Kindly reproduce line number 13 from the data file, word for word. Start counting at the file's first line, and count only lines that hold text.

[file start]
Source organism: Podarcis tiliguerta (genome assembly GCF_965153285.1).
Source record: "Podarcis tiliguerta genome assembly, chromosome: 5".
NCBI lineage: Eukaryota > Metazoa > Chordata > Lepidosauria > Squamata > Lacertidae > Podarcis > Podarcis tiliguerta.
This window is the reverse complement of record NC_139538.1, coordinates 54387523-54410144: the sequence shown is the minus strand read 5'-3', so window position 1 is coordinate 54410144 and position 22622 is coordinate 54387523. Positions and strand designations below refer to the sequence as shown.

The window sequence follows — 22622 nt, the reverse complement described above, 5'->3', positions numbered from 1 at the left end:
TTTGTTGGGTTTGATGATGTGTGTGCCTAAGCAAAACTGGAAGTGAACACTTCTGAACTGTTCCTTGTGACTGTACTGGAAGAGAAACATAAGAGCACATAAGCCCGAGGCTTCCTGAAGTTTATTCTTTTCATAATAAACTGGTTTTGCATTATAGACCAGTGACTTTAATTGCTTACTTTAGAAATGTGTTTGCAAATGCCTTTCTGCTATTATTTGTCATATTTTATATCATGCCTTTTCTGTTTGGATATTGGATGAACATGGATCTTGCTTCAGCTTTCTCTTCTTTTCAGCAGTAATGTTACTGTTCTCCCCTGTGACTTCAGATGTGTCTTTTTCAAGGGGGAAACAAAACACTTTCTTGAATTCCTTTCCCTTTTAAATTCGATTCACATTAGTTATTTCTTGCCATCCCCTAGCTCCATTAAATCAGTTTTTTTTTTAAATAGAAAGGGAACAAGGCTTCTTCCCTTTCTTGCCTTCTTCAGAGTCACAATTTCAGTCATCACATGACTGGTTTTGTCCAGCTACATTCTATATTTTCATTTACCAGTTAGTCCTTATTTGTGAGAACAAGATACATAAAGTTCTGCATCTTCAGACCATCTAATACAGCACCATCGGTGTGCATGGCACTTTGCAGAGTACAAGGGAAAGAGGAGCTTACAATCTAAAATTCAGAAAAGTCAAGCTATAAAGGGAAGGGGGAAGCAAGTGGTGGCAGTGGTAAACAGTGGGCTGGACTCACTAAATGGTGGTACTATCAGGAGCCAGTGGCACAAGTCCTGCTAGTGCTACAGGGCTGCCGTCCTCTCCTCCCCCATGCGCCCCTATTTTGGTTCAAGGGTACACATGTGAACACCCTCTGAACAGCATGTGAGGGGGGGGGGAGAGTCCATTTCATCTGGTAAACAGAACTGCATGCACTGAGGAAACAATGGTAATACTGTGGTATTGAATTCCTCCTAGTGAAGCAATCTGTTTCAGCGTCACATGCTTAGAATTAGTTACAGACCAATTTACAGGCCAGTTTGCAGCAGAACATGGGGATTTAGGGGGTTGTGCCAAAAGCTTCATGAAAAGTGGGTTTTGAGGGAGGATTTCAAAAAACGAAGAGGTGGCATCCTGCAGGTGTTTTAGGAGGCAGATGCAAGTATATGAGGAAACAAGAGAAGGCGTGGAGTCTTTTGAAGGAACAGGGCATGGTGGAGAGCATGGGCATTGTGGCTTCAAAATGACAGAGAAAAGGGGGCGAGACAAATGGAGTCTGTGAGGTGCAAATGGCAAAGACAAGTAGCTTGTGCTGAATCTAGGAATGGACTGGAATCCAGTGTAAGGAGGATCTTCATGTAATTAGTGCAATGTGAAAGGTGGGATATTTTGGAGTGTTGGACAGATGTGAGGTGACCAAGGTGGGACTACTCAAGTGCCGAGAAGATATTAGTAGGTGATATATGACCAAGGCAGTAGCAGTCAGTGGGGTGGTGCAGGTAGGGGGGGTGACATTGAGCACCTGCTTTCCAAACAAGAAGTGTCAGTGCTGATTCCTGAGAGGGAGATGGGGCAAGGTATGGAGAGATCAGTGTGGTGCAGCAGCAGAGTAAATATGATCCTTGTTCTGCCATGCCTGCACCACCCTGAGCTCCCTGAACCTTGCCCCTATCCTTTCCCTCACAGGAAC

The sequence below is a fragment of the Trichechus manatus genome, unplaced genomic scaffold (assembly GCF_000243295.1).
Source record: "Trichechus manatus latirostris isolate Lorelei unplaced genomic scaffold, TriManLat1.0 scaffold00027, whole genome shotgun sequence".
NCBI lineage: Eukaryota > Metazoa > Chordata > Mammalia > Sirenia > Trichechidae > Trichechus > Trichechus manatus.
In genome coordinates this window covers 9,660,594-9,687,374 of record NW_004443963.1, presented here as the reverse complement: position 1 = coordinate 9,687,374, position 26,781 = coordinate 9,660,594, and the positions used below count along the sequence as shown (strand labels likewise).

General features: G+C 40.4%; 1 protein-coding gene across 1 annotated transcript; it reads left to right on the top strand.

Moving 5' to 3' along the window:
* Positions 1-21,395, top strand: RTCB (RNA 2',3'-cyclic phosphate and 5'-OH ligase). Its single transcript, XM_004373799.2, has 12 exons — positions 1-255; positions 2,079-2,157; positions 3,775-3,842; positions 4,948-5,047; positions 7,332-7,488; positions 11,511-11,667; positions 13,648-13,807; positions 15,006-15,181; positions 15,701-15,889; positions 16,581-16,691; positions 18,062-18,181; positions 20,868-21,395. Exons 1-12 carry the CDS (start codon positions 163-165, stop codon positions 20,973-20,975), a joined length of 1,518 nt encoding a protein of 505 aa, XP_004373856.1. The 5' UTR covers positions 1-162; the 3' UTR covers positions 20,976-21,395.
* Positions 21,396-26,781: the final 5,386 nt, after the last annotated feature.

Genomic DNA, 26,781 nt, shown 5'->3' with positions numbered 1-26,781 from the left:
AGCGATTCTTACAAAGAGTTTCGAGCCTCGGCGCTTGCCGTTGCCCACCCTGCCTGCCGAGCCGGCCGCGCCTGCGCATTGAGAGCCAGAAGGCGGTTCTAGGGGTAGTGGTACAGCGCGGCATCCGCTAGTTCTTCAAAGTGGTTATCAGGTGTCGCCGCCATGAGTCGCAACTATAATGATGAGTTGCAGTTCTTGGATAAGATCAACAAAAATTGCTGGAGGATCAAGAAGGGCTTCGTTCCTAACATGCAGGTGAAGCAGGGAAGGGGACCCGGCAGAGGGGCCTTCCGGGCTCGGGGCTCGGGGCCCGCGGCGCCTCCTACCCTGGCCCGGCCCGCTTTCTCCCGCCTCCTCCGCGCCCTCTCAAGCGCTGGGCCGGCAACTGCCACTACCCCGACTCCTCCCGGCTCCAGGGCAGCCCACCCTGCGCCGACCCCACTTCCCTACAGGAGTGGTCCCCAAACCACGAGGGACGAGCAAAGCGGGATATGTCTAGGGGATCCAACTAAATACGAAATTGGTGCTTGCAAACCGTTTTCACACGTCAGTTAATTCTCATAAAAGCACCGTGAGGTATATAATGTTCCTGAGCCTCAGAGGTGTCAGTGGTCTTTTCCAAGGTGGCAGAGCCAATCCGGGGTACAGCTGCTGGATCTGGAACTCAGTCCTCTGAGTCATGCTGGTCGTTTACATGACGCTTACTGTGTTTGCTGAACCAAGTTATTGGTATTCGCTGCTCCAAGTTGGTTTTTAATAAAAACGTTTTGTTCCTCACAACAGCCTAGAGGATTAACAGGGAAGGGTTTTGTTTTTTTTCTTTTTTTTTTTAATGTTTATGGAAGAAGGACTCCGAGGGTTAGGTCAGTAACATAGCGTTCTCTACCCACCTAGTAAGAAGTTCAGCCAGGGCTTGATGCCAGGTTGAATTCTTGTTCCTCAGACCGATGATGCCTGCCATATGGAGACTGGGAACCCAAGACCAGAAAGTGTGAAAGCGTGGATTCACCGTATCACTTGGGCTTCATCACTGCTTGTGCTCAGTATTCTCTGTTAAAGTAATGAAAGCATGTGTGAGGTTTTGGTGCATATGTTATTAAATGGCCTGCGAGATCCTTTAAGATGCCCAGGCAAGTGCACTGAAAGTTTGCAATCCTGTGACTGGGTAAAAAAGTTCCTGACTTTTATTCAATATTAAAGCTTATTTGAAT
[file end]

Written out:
* Positions 1-21,395, top strand: RTCB (RNA 2',3'-cyclic phosphate and 5'-OH ligase). Its single transcript, XM_004373799.2, has 12 exons — positions 1-255; positions 2,079-2,157; positions 3,775-3,842; positions 4,948-5,047; positions 7,332-7,488; positions 11,511-11,667; positions 13,648-13,807; positions 15,006-15,181; positions 15,701-15,889; positions 16,581-16,691; positions 18,062-18,181; positions 20,868-21,395. Exons 1-12 carry the CDS (start codon positions 163-165, stop codon positions 20,973-20,975), a joined length of 1,518 nt encoding a protein of 505 aa, XP_004373856.1. The 5' UTR covers positions 1-162; the 3' UTR covers positions 20,976-21,395.